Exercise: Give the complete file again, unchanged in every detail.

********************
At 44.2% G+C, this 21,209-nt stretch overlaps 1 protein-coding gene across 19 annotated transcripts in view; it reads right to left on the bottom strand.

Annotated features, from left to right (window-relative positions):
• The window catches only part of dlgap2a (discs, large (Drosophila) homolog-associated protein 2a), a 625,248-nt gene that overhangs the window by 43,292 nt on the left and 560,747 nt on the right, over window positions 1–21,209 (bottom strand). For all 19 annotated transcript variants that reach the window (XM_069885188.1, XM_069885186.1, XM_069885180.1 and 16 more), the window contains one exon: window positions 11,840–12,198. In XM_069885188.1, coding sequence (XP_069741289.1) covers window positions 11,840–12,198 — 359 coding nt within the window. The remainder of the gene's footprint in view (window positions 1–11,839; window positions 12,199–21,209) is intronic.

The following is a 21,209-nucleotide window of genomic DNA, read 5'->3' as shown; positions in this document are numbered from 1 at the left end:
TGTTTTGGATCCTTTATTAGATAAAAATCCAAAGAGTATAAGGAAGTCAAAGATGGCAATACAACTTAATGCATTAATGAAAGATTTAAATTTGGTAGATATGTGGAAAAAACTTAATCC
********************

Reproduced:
At 44.2% G+C, this 21,209-nt stretch overlaps 1 protein-coding gene across 19 annotated transcripts in view; it reads right to left on the bottom strand.

Annotated features, from left to right (window-relative positions):
• The window catches only part of dlgap2a (discs, large (Drosophila) homolog-associated protein 2a), a 625,248-nt gene that overhangs the window by 43,292 nt on the left and 560,747 nt on the right, over window positions 1–21,209 (bottom strand). For all 19 annotated transcript variants that reach the window (XM_069885188.1, XM_069885186.1, XM_069885180.1 and 16 more), the window contains one exon: window positions 11,840–12,198. In XM_069885188.1, coding sequence (XP_069741289.1) covers window positions 11,840–12,198 — 359 coding nt within the window. The remainder of the gene's footprint in view (window positions 1–11,839; window positions 12,199–21,209) is intronic.

The following is a 21,209-nucleotide window of genomic DNA, read 5'->3' as shown; positions in this document are numbered from 1 at the left end:
TGTTTTGGATCCTTTATTAGATAAAAATCCAAAGAGTATAAGGAAGTCAAAGATGGCAATACAACTTAATGCATTAATGAAAGATTTAAATTTGGTAGATATGTGGAAAAAACTTAATCC